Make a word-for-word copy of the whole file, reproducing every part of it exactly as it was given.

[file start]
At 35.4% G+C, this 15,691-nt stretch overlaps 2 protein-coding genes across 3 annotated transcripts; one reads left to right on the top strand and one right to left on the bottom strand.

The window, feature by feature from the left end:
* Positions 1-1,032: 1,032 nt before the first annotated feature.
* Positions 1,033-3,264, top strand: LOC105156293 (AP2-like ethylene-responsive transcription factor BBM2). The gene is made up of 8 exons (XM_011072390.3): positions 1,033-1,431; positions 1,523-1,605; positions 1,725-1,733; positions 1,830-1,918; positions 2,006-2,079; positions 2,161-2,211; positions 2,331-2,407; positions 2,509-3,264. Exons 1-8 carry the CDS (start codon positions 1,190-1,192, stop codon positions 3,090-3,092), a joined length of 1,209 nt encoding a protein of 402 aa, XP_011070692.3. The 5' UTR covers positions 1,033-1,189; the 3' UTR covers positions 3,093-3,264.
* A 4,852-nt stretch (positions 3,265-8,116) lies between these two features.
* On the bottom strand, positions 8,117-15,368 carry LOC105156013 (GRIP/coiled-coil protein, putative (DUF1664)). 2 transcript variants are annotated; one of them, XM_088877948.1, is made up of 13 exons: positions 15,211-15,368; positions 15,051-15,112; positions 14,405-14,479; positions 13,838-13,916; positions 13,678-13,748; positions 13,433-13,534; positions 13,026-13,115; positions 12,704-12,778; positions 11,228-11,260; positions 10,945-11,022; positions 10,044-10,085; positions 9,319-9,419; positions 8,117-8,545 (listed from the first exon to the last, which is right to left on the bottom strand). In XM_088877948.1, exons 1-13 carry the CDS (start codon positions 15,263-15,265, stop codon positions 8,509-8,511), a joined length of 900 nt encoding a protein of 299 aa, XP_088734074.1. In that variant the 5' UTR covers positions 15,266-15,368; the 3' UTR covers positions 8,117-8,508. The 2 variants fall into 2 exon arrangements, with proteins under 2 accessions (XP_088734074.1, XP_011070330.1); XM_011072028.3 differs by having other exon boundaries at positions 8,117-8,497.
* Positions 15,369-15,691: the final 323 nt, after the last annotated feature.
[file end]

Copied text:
At 35.4% G+C, this 15,691-nt stretch overlaps 2 protein-coding genes across 3 annotated transcripts; one reads left to right on the top strand and one right to left on the bottom strand.

The window, feature by feature from the left end:
* Positions 1-1,032: 1,032 nt before the first annotated feature.
* Positions 1,033-3,264, top strand: LOC105156293 (AP2-like ethylene-responsive transcription factor BBM2). The gene is made up of 8 exons (XM_011072390.3): positions 1,033-1,431; positions 1,523-1,605; positions 1,725-1,733; positions 1,830-1,918; positions 2,006-2,079; positions 2,161-2,211; positions 2,331-2,407; positions 2,509-3,264. Exons 1-8 carry the CDS (start codon positions 1,190-1,192, stop codon positions 3,090-3,092), a joined length of 1,209 nt encoding a protein of 402 aa, XP_011070692.3. The 5' UTR covers positions 1,033-1,189; the 3' UTR covers positions 3,093-3,264.
* A 4,852-nt stretch (positions 3,265-8,116) lies between these two features.
* On the bottom strand, positions 8,117-15,368 carry LOC105156013 (GRIP/coiled-coil protein, putative (DUF1664)). 2 transcript variants are annotated; one of them, XM_088877948.1, is made up of 13 exons: positions 15,211-15,368; positions 15,051-15,112; positions 14,405-14,479; positions 13,838-13,916; positions 13,678-13,748; positions 13,433-13,534; positions 13,026-13,115; positions 12,704-12,778; positions 11,228-11,260; positions 10,945-11,022; positions 10,044-10,085; positions 9,319-9,419; positions 8,117-8,545 (listed from the first exon to the last, which is right to left on the bottom strand). In XM_088877948.1, exons 1-13 carry the CDS (start codon positions 15,263-15,265, stop codon positions 8,509-8,511), a joined length of 900 nt encoding a protein of 299 aa, XP_088734074.1. In that variant the 5' UTR covers positions 15,266-15,368; the 3' UTR covers positions 8,117-8,508. The 2 variants fall into 2 exon arrangements, with proteins under 2 accessions (XP_088734074.1, XP_011070330.1); XM_011072028.3 differs by having other exon boundaries at positions 8,117-8,497.
* Positions 15,369-15,691: the final 323 nt, after the last annotated feature.